Traffic and demand management refers to measures such as parking management, reallocating urban space in favour of sustainable modes of transport (including shared space), access controls, road pricing, and traffic signal control strategies.
Traffic and demand management
The world we live in requires us to have our eyes open at all times – and focused on Earth – so that we can leave the best possible planet for the future generations.
For this reason, as part of its “Copernicus Earth Observation” programme, EASME and the European Commission have launched the Eyes on Earth’ Roadshow – a series of five events across the EU bringing space and Earth observation closer to EU citizens; and raising awareness of the skills and job opportunities in the geospatial industry.
With over 8 million passengers and 300,000 trucks travelling between Helsinki West Harbour and Tallinn Old City Harbour every year, traffic flows leading through the centrally located ports generate substantial congestion, noise and other negative externalities.
Are you a transport professional who is interested in understanding how best to deal with the fast-changing urban transport landscape while ensuring the shift towards zero-carbon urban mobility? Then this is the course for you! With a mix of lectures, workshops, site visits and the chance to exchange with peers this EIT Climate-KIC course will provide you with tools and methods that will give practical support in dealing with long-term planning in complexity.
The CIVITAS Forum Conference 2019 will be held in Graz, Austria, from 2-4 October 2019. The 17th edition of Europe's top sustainable urban mobility event will gather the leading figures in the field from across the continent and beyond.
This varied group of city representatives, practitioners, policymakers and academics will debate and analyse the most pressing mobility topics and witness the pioneering solutions bringing cleaner, better transport to Europe.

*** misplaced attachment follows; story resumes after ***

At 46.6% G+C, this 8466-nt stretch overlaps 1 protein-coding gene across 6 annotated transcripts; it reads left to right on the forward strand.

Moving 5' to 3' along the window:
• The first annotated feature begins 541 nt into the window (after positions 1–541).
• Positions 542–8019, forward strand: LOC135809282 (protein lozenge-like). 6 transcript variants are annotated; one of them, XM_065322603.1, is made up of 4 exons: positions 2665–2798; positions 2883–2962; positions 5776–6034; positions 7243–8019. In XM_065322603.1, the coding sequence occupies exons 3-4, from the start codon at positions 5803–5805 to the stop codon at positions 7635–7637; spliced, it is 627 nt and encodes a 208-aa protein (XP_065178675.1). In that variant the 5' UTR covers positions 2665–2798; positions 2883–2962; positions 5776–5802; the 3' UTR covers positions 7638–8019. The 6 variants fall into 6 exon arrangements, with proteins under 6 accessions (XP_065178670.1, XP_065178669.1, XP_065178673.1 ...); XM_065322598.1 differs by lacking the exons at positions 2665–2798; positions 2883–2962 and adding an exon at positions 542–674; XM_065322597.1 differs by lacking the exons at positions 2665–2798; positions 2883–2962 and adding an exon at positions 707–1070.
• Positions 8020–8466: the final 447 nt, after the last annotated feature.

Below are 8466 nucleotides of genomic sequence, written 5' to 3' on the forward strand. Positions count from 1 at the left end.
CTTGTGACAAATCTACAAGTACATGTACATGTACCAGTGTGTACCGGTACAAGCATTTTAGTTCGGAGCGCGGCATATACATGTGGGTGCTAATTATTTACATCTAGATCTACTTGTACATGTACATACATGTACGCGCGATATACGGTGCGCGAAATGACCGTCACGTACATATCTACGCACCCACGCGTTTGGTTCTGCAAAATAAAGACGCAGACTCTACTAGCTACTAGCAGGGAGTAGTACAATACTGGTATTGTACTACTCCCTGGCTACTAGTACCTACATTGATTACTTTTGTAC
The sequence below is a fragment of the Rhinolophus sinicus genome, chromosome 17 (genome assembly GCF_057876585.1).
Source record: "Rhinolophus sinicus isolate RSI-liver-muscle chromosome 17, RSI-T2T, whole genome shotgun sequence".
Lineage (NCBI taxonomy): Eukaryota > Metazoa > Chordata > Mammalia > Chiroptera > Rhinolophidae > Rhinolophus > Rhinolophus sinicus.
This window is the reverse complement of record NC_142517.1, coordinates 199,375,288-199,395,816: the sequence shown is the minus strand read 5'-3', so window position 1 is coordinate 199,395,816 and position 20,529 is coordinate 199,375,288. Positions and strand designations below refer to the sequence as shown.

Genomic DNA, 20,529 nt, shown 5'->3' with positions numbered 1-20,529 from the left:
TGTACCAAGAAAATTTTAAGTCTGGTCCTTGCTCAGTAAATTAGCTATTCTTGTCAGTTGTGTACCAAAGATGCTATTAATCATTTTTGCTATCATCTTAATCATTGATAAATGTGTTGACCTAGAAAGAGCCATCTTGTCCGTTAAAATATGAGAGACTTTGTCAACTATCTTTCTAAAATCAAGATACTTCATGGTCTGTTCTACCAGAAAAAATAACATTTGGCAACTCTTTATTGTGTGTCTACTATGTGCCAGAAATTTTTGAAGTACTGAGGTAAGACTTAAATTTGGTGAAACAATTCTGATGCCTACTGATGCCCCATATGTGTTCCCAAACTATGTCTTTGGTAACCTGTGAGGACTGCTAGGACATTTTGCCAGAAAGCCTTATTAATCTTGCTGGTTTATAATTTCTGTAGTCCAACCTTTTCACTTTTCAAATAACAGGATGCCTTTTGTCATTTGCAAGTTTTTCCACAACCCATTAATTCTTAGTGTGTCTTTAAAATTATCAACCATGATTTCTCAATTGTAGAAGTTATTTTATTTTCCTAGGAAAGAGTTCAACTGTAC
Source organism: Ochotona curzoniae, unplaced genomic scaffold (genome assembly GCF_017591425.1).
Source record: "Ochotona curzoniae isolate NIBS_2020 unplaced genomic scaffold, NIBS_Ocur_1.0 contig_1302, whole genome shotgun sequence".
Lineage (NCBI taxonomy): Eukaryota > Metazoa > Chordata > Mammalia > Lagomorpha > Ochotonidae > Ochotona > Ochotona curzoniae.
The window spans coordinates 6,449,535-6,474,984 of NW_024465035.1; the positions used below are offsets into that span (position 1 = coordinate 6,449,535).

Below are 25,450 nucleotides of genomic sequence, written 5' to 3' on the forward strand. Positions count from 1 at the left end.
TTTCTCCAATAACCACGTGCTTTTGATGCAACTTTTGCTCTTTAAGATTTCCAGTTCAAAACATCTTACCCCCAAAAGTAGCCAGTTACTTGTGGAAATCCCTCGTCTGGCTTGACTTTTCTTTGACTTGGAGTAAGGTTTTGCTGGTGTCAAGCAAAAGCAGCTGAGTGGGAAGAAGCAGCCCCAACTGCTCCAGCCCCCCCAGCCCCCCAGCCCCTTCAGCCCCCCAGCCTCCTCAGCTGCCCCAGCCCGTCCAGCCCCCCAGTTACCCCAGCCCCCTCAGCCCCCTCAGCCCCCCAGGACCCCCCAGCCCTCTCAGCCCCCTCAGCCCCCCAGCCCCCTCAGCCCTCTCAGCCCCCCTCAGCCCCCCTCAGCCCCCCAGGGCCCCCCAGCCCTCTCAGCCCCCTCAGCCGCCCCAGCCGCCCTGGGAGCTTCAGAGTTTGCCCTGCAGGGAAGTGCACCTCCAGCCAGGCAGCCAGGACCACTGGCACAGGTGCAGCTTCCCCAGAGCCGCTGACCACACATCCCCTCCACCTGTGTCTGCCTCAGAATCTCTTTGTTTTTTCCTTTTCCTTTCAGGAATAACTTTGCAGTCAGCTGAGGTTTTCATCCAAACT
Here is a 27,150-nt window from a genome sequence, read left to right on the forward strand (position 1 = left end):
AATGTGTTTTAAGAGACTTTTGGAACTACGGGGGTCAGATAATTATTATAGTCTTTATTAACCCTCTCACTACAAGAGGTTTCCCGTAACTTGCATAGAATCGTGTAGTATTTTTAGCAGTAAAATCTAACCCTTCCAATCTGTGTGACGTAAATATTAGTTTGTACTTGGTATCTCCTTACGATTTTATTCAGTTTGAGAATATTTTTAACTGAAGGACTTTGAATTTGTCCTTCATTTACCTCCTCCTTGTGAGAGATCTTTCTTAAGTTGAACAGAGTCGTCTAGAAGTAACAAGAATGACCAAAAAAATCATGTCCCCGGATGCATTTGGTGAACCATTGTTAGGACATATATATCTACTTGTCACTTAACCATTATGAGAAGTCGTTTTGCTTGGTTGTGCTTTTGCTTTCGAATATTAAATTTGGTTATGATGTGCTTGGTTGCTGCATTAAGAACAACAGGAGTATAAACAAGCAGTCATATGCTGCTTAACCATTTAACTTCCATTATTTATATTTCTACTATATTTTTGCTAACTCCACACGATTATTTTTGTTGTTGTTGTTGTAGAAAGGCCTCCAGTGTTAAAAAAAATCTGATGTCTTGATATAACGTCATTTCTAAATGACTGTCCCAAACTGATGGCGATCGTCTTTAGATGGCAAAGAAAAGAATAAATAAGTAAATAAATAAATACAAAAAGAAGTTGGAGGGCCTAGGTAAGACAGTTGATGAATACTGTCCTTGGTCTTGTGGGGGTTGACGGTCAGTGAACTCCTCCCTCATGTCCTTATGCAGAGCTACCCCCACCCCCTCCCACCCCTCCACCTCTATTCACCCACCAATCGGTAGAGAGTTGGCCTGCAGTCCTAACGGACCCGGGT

This video features content about the Spanish city of Palma, a finalist in the EUROPEANMOBILITYWEEK Award 2018 for larger municipalities.
The EUROPEANMOBILITYWEEK Awards showcase local authorities that demonstrate significant efforts in promoting sustainable urban mobility, while the SUMP Award recognises outstanding sustainable urban mobility planning.
The jury was impressed by Palma's decision to hold two Car-Free Days to highlight the urban space that could be gained without vehicles.
5G networks no doubt have the technological specs necessary to power smart cities, but without careful design and planning the complexity of integrating everything from traffic to health care could prove overwhelming
Long-touted advances of smart cities may finally become reality with the increases to wireless network speeds and bandwidths promised by the switch to 5G. Seamless integration of our homes, cities and utilities can change the way we interact with everything from grocery stores to doctors.
Yesterday evening the European Commission announced the winners of the EUROPEANMOBILITYWEEK Awards 2018, and the 7th Award for Sustainable Urban Mobility Planning (SUMP) at a ceremony in Brussels (Belgium).
Lisbon was revealed as the winner of the EUROPEANMOBILITYWEEK Award 2018 for larger municipalities, with Lindau taking home the award for smaller municipalities. The 7th SUMP Award was won by Greater Manchester. Click on the following video links to view this years finalists in action:
The full set of fact sheets chronicling the innovative mobility measures being implemented within CIVITAS ECCENTRIC are now available. The fact sheets cover the five cities involved in the project. They are Madrid (Spain); Munich (Germany), Ruse (Bulgaria), Stockholm (Sweden); and Turku (Finland).
The fact sheets outline key details relating to each of their respective solutions, including:
Adjusting the starting times of teaching hours at has worked very well against overcrowded trains and buses in the City of Nijmegen (The Netherlands). Even on the main access roads to the Campus Heyendaal, the location of three major educational institutes, the impact is noticeable.
Overcrowded public transport and congestion